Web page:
Tag Archives: Photography

Framing Photo Wall

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When we bought our house 3 years ago, we knew we wanted to turn one wall into a photo wall. We quickly decided to use our long hallway wall. And that’s the only portion of the project we’ve done quickly!

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When planning our wedding, we came across a chair decoration in a wedding DIY project from Hobby Lobby (sadly, I don’t have a link to that image). We took a 5×7 frame, a painted book page, and a couple of chair sashes to create the chair decorations. Thankfully, Candi, our wedding photographer took a photo, because I never had the opportunity.

Since we now had 120 frames that were exactly the same size, we had a start for our photo wall. Except that the frames were the wrong colour. As was the wall. I finally took time to paint our front room and hallway over spring break. My husband started painting the frames. He tried several options before settling on spray painting with an air compressor.

To make sure all of the frames would fit on the wall, my husband created a grid on the wall beginning with the nest. He also devised a contraption to make certain the hangers were placed in the exact same place on each frame.

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We have now framed and hung about half of the photos and are quite pleased with the results. For the most part, these are all photos we have taken. We will eventually have a few taken by others, but are making sure we have permission from the photographers.

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Filed under Crafting

Slow Start…

Butterfly Rainforest

It feels as if my summer is off to a slow start. Usually, I begin with a bang. Weeks before my students pack up for the last time, I have created an extensive list of projects to complete during the summer months. Then I pick a handful of quick crafts to complete during my first days of freedom. This year is different, for a handful of reasons. I still have my list. It’s a really exciting list, full of elaborate projects, simple projects, quick projects, and week-long projects. But, I can’t show those to you, yet!

Butterfly Rainforest

I really, really want too, because my wedding dress is looking amazing! I am super excited at how well it is turning out. It is near completion. I just want to put it on and show the world. For now, a select few people will get to see it. Otherwise, it will stay hidden in my sewing room along with the many other projects I will be working on this summer.

Butterfly Rainforest

This dress has been such a huge project, that I haven’t been doing many little projects as I work on it (which is what I usually do in such cases). Due to this, I don’t have filler projects to share. Today, you are getting this story with photos taken while I was on spring break in March. My fiance and I took a trip to Gainesville to visit the Butterfly Rainforest.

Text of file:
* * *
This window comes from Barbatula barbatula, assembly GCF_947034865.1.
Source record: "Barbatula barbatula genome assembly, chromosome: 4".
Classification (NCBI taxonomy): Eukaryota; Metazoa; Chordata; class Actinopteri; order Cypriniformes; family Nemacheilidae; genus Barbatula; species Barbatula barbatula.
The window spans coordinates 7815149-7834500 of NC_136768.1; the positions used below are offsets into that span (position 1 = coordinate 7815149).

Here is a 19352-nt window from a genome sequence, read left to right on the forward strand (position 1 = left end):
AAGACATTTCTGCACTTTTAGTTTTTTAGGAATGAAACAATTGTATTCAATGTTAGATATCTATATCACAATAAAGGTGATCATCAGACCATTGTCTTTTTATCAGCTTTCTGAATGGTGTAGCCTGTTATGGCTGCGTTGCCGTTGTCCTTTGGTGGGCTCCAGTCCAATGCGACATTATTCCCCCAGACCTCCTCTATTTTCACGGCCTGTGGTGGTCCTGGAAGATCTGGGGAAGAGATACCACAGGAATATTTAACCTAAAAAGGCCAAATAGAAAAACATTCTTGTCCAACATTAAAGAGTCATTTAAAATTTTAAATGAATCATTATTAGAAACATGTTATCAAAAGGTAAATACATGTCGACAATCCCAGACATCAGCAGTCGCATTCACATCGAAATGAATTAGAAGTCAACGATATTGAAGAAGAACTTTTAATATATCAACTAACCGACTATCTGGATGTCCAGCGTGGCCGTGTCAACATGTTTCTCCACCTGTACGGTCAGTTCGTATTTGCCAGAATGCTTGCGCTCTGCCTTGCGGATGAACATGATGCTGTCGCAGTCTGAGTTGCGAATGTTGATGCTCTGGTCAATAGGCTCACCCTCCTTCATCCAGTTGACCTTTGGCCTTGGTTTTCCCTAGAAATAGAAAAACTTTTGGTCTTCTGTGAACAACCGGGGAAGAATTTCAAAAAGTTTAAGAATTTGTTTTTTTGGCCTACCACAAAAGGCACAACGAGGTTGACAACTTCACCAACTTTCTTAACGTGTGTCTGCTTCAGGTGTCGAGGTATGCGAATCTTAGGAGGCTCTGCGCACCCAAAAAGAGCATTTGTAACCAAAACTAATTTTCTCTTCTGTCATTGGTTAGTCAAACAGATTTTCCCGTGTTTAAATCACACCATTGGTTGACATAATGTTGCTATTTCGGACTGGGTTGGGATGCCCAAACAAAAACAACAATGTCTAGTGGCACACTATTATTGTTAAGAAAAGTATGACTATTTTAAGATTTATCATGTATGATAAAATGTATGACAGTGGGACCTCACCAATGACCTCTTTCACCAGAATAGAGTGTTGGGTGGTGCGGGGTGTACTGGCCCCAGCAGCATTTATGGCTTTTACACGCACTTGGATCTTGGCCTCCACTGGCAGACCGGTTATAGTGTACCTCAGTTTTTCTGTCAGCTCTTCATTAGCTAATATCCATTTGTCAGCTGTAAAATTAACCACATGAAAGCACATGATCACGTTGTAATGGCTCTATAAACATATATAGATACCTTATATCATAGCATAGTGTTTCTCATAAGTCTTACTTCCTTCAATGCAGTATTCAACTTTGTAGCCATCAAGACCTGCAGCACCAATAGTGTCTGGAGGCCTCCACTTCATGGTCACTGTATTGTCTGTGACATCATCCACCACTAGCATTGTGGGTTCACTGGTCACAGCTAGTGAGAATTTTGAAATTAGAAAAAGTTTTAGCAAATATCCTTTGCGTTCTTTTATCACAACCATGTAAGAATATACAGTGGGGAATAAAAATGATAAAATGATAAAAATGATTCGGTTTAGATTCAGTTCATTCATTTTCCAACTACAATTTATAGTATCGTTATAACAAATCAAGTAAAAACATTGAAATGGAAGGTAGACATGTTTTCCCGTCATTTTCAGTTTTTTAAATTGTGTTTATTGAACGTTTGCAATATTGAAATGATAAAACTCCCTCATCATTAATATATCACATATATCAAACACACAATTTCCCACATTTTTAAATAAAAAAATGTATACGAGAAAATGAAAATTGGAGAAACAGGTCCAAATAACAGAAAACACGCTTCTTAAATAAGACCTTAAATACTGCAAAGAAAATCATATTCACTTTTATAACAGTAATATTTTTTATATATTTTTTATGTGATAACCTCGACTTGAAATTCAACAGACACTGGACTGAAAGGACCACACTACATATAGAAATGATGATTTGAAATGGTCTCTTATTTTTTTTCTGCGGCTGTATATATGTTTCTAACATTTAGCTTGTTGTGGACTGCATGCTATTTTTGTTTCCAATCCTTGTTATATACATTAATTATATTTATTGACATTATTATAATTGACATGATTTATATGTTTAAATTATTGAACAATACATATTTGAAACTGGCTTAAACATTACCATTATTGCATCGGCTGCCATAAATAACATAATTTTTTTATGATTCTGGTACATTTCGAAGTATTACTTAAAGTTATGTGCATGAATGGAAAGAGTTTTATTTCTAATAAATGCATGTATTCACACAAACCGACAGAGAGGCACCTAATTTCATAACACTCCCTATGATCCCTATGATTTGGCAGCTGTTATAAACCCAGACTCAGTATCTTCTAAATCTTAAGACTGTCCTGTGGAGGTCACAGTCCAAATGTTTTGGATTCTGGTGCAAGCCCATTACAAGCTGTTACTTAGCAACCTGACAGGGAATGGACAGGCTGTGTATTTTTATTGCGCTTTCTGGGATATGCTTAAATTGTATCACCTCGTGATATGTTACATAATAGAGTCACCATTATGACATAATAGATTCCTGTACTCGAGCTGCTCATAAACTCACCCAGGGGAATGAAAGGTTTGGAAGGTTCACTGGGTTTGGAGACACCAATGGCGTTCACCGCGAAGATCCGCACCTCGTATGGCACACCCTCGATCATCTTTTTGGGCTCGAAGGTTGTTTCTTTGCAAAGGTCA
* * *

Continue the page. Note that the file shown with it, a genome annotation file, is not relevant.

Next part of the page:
Butterfly Rainforest

We were told not to expect much as it was cold outside and the butterflies were only at a level 1 for movement. Let me tell you, I think a level 10 could possibly create a tornado. There were butterflies everywhere! Thanks to their lack of motivation for movement, it made taking photos rather easy and enjoyable.

I promise some exciting news will be here on Thursday!

Butterfly Rainforest

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Filed under Photography, Sewing

Just another Limmoncello

As I mentioned the other day, we were able to pick the lemons from our neighbour’s lemon tree. He no longer eats them and didn’t want them to go to waste. We gladly accepted them and picked them ourselves. This also opened a great opportunity to try out a few new recipes I’ve wanted to test.

Limoncello is the project I was the most excited to test. It is still a work in progress, but I couldn’t wait to share. Limoncello is a lemon liqueur made from the rinds of lemons, vodka, and sugar. It is fairly simple to make, though it does require days to steep.

To begin, you scrub the skin of your lemons to remove any pesticides, dirt, and any other outdoor debris. Thankfully, my neighbour doesn’t spray for bugs. Then, using a peeler or small knife, you carefully remove the peel of the lemons. You want to try to only get the yellow part and leave the white pith behind. I will need a bit of practice to perfect this skill. 

Once you have peeled about 12 lemons (I did a few more since some of the lemons had part of the skins nibbled on), you place the lemon peels in a jar large enough to hold a 750-mil bottle of vodka. Then pour the vodka over the lemon peels and seal the jar.